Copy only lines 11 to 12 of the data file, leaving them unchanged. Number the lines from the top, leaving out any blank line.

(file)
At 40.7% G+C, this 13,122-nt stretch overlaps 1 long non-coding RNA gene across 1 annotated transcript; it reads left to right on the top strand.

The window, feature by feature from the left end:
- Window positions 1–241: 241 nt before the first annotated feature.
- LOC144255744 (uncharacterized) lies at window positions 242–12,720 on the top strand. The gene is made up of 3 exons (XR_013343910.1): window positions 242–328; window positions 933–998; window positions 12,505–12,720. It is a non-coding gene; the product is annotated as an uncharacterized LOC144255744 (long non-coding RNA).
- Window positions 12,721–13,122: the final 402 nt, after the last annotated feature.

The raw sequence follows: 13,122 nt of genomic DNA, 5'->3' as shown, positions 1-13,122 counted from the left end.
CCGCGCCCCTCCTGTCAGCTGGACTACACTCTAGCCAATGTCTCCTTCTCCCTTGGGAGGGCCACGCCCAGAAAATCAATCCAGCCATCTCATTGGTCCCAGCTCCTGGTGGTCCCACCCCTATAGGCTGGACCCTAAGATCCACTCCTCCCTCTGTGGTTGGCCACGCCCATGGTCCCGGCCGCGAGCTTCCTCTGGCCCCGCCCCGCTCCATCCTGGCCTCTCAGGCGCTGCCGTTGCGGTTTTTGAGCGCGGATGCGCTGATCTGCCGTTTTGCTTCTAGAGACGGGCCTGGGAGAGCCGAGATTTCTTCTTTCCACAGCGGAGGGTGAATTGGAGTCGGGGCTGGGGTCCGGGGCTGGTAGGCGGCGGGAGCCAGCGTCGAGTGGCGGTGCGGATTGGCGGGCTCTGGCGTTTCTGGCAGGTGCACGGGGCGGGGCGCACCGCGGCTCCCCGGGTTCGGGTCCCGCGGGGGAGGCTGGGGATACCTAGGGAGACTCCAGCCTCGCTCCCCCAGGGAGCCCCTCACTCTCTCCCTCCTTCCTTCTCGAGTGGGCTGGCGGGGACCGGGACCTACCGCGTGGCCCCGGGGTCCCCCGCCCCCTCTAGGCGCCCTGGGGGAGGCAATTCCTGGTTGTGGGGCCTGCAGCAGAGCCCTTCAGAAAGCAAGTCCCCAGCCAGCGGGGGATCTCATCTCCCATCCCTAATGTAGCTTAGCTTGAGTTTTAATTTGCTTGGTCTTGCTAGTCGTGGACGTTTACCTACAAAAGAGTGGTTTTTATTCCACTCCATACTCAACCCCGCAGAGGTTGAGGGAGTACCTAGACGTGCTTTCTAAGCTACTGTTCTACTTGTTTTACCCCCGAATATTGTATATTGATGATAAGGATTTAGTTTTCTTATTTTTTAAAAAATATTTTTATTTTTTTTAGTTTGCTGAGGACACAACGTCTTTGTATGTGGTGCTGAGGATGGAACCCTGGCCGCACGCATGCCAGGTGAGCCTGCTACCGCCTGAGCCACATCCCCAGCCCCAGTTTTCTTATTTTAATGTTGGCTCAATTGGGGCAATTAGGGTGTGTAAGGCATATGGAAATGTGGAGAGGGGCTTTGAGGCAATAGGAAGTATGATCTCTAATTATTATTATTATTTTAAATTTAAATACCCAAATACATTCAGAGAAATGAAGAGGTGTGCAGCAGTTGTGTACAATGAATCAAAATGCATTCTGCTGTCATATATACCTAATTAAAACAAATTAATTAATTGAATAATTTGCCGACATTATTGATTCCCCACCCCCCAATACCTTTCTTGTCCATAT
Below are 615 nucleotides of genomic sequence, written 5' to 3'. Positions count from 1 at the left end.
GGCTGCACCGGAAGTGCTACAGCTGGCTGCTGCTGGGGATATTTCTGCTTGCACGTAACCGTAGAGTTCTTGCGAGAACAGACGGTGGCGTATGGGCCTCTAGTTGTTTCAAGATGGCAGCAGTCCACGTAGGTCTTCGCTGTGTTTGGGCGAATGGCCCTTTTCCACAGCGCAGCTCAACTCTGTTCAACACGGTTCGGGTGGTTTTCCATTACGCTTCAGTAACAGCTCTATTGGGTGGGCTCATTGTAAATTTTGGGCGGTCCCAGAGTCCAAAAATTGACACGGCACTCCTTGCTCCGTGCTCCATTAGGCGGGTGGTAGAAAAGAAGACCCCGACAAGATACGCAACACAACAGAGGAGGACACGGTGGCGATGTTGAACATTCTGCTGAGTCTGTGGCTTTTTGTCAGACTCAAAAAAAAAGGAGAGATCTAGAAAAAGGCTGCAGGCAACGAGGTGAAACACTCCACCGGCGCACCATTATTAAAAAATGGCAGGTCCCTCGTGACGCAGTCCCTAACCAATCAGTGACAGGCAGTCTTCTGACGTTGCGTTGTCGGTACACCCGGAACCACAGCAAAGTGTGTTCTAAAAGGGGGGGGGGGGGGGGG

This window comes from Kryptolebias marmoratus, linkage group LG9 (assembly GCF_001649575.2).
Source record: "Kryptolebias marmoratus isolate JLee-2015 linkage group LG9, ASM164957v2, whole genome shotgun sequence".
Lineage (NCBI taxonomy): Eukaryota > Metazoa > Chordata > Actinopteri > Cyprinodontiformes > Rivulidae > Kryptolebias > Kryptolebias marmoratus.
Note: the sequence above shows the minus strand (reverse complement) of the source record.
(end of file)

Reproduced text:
Source record: "Kryptolebias marmoratus isolate JLee-2015 linkage group LG9, ASM164957v2, whole genome shotgun sequence".
Lineage (NCBI taxonomy): Eukaryota > Metazoa > Chordata > Actinopteri > Cyprinodontiformes > Rivulidae > Kryptolebias > Kryptolebias marmoratus.